Tadashi Matsumoto wrote:

I was looking into the following code of intid's __init__.py.

     91     def _generateId(self):
     92         """Generate an id which is not yet taken.
93 94 This tries to allocate sequential ids so they fall into the
     95         same BTree bucket, and randomizes if it stumbles upon a
     96         used one.
     97         """
     98         while True:
     99             if self._v_nextid is None:
    100                 self._v_nextid = random.randint(0, 2**31)
    101             uid = self._v_nextid
    102             self._v_nextid += 1
    103             if uid not in self.refs:
    104                 return uid
    105             self._v_nextid = None
106 107 def register(self, ob):
    108         # Note that we'll still need to keep this proxy removal.
    109         ob = removeSecurityProxy(ob)
    110         key = IKeyReference(ob)
111 112 if key in self.ids:
    113             return self.ids[key]
    114         uid = self._generateId()
    115         self.refs[uid] = key
    116         self.ids[key] = uid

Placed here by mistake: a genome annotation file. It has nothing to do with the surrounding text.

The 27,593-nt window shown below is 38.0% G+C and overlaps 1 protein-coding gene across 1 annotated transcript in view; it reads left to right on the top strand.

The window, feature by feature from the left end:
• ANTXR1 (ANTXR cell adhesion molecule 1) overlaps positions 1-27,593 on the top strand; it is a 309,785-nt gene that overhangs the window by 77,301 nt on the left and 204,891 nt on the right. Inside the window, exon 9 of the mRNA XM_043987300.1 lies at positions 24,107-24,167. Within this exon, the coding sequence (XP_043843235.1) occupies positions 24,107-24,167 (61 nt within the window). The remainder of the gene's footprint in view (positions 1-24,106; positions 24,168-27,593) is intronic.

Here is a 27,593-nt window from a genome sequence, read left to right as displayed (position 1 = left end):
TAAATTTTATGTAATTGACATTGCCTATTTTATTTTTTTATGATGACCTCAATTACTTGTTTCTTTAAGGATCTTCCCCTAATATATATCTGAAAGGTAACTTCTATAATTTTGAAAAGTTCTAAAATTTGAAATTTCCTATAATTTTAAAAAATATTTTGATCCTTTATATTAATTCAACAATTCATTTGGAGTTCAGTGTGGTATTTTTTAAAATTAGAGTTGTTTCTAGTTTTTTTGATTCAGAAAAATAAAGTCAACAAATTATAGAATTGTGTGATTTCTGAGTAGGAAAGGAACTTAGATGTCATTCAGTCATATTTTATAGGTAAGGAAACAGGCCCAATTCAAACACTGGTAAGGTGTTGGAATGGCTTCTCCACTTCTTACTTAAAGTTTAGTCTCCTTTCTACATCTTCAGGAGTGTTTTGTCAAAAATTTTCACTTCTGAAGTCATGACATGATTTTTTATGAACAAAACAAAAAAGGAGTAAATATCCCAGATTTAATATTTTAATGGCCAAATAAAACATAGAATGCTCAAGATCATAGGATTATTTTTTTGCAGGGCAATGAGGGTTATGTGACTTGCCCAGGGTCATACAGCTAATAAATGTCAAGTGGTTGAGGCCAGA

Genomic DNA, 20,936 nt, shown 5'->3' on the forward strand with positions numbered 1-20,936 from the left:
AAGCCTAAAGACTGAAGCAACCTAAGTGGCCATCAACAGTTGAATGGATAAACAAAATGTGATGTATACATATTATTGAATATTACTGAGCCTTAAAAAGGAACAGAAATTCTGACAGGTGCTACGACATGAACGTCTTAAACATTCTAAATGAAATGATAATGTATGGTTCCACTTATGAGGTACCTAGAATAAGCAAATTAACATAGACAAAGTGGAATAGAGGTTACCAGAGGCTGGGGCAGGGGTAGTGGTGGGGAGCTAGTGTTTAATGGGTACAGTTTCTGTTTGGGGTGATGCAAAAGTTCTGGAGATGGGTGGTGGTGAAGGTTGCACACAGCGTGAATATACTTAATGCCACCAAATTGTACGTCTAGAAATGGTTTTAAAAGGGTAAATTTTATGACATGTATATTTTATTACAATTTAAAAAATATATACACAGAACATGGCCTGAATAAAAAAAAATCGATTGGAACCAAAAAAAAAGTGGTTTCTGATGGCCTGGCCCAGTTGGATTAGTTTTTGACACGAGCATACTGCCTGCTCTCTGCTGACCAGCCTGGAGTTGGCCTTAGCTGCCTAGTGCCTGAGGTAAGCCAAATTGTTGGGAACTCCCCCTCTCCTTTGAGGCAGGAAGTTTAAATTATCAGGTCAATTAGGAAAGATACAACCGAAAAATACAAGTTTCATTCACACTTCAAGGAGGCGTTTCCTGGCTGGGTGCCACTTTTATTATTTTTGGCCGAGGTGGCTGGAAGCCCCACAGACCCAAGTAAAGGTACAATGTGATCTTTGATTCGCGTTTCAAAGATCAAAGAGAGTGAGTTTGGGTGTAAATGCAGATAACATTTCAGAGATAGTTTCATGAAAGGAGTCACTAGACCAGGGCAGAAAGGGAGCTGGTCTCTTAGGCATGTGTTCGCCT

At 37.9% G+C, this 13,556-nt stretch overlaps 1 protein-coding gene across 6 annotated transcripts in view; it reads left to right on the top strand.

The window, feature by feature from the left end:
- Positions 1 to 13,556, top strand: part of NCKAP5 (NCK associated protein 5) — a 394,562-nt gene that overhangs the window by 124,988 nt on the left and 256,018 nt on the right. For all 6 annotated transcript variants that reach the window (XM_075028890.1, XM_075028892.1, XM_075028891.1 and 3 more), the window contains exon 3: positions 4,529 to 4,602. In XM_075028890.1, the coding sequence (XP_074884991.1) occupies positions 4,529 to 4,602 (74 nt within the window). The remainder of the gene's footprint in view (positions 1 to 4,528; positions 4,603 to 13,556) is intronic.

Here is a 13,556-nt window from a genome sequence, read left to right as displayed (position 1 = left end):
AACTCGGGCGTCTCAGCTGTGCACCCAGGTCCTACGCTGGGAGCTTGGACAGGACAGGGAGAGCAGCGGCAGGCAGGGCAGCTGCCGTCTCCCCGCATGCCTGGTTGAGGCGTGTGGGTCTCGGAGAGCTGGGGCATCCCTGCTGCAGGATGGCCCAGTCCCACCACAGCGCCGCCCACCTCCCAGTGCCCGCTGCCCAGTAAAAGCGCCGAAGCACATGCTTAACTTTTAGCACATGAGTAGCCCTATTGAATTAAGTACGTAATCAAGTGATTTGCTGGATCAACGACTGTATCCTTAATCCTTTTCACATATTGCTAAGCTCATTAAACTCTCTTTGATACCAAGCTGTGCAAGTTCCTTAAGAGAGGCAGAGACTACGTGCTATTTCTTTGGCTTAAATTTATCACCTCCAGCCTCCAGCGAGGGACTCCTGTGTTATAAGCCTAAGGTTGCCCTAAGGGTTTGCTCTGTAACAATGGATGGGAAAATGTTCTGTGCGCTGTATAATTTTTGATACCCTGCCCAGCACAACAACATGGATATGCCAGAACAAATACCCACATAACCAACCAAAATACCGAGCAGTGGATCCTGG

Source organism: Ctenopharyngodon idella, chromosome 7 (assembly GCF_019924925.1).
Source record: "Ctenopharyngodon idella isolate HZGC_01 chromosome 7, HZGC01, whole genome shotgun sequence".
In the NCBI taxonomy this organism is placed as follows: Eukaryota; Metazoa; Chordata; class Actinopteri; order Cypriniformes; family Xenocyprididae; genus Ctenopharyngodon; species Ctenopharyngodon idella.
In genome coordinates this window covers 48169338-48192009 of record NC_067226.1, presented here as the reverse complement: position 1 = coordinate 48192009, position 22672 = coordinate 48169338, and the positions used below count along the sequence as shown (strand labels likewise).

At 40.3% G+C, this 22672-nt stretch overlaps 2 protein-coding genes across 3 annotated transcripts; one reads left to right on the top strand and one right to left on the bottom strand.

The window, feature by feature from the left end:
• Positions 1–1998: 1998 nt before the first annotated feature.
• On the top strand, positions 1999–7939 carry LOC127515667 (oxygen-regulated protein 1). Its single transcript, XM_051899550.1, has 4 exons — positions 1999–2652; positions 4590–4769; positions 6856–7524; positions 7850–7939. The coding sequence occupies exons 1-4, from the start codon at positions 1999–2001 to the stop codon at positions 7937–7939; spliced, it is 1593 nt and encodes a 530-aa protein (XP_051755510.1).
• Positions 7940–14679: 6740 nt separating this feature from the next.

117         return uid

2**31 used at the line 100 is a long integer, and there is a possibility
of generating long integer. long interger can not be used with Btree

In fact,

from BTrees import IOBTree
t[2**30] = 'abc'
t[2**31] = 'efg'

Traceback (most recent call last):
  File "<stdin>", line 1, in ?
TypeError: expected integer key

Good catch!

I think it is better to use, for example, 2**30 instead of 2**31.

I think there are better strategies.  This stragey would throw away
half of the key space.

By the way, there is a probability (less than 1/2**31 percent) of
generating same intids, if thread switching occurs between the line
114 and 115.

Yup, although, as Gary points out, this will be caught later.

This could should really have used the BTree insert API to combine
the test and insert.  It's actually rather silly to have separated
_generateId into a separate method, as it is used only once.

As far as dealing with longs, a simple strategy would be to simply
catch TypeError when calling insert. If we get a TypeError, we should
pick a new random starting point.

Please report this problem in the collector.


Jim Fulton           mailto:[EMAIL PROTECTED]       Python Powered!
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